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  • elizabethvautour

Why It Takes Time to Find the Right Fit

**This post is relevant for job seekers and organizations seeking employees alike.**

There is no magic bullet to finding the right job (or the right person). No website will instantly find you precisely the thing your soul has been searching for. Likewise, no headhunter will deliver exactly the right candidate for that hard-to-fill position.

When we try to rush the right fit, we take shortcuts that eliminate the human part of the job searching and hiring processes. We don't take the time to listen to our instincts, to our detriment.

I know this because I've tried to do things that way. You see, my tendencies are towards convenience and ease and simplicity and efficiency. I love a good template—a nice, well-thought-out cover letter that can just be altered ever so slightly for whichever job I am

applying for. A cut-and-paste solution for job descriptions where I can automate things as much as possible and move quickly.

Where did those approaches lead me?

In my early job searching, more than once, I sent a cover letter meant for one organization to a different one because I was too efficient and didn't take the time to learn about the organization I was applying to (or proofread before I hit send!).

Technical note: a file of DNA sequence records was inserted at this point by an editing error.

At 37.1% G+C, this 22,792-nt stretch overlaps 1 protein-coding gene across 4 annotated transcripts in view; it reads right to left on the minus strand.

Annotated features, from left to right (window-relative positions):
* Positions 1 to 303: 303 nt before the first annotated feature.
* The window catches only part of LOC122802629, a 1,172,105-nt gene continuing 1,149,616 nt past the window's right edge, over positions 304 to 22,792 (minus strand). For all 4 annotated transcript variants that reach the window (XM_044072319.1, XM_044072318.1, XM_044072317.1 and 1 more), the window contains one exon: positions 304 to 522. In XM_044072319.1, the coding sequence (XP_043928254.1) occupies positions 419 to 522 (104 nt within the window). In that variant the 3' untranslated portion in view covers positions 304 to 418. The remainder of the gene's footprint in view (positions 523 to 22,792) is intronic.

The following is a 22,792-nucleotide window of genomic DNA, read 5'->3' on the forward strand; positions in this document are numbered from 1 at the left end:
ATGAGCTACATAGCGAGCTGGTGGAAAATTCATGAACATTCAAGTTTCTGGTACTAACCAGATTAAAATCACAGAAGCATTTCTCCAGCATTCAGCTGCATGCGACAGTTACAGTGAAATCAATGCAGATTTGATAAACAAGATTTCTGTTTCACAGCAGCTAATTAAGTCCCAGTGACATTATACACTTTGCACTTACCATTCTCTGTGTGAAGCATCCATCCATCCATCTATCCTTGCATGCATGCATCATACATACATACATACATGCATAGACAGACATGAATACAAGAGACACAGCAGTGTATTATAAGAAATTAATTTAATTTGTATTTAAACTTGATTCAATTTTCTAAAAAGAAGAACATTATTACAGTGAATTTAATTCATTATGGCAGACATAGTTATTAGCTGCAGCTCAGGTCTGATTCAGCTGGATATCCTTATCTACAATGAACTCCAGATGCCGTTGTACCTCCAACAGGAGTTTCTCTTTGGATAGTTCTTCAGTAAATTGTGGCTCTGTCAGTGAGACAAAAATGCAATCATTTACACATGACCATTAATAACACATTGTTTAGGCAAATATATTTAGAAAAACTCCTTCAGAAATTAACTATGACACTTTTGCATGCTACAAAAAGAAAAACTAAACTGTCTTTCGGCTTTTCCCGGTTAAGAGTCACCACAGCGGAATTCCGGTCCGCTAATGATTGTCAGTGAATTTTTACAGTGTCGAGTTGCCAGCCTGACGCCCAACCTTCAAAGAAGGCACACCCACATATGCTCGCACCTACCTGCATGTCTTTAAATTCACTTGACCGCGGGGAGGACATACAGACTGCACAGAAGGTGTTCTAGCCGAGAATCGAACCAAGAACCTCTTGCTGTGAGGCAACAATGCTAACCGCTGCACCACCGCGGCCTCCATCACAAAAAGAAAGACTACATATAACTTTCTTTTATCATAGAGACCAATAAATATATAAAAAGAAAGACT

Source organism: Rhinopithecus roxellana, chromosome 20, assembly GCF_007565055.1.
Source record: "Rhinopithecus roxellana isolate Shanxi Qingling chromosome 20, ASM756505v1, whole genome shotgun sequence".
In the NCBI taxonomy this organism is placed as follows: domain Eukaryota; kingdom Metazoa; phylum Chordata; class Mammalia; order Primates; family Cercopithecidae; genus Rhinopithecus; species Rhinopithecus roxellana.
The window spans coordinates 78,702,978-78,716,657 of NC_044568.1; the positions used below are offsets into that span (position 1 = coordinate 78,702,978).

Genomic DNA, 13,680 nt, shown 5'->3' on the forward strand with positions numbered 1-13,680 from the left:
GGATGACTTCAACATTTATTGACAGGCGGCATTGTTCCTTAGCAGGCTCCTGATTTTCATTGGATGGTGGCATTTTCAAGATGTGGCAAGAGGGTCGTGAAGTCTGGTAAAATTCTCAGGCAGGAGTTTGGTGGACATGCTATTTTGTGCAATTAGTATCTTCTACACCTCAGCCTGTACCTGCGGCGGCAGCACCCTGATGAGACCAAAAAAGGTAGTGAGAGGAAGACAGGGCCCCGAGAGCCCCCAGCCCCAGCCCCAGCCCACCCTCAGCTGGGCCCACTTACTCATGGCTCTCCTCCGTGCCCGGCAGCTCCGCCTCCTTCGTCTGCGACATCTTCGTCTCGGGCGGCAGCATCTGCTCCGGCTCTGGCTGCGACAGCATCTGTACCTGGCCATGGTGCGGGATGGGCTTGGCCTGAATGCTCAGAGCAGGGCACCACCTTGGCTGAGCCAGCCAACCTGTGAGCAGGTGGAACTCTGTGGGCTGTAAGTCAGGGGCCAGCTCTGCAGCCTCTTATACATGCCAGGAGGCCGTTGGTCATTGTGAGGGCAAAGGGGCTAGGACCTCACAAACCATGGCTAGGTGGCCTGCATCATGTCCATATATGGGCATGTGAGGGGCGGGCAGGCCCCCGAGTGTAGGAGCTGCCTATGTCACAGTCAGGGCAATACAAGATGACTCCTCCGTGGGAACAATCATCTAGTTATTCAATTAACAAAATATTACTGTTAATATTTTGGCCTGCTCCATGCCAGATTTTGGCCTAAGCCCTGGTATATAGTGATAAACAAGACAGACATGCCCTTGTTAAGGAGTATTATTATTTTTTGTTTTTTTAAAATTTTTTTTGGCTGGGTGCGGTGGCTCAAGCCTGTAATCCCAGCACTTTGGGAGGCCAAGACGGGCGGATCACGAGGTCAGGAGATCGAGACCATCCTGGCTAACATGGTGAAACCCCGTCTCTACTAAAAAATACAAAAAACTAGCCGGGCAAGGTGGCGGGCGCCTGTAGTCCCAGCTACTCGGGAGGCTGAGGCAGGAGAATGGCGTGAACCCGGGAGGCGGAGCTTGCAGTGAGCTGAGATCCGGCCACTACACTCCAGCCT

In my recruiting work, I've missed nuances of positions and hired the wrong people. When I felt pressure to move quickly to fill an opening that was causing major pain for my colleagues, I sometimes missed red flags about the candidate (or the hiring manager).

From these experiences—learning the hard way, so you don't have to—there are three truths I've discovered about why it just takes time to find the right fit:

  1. You have to take the time to think about what you really want and need. You can't rush that reflection and assessment. You have to be honest about it.

  2. You have to carefully communicate what (or whom) you're looking for—to get the words together that truly capture what you have to offer, what a good fit would actually look and feel like.

  3. You have to intentionally share those thoughts through your networks and evaluate what comes back against the anchor of what you want and need. It's a fundamentally iterative process that builds on itself if you are patient enough to listen for responses and feedback.

I know it can be the most frustrating thing to wait and listen when all you want is the right job—or the right person. But with the right mindset and approach, it can still move relatively quickly. (I promise!)

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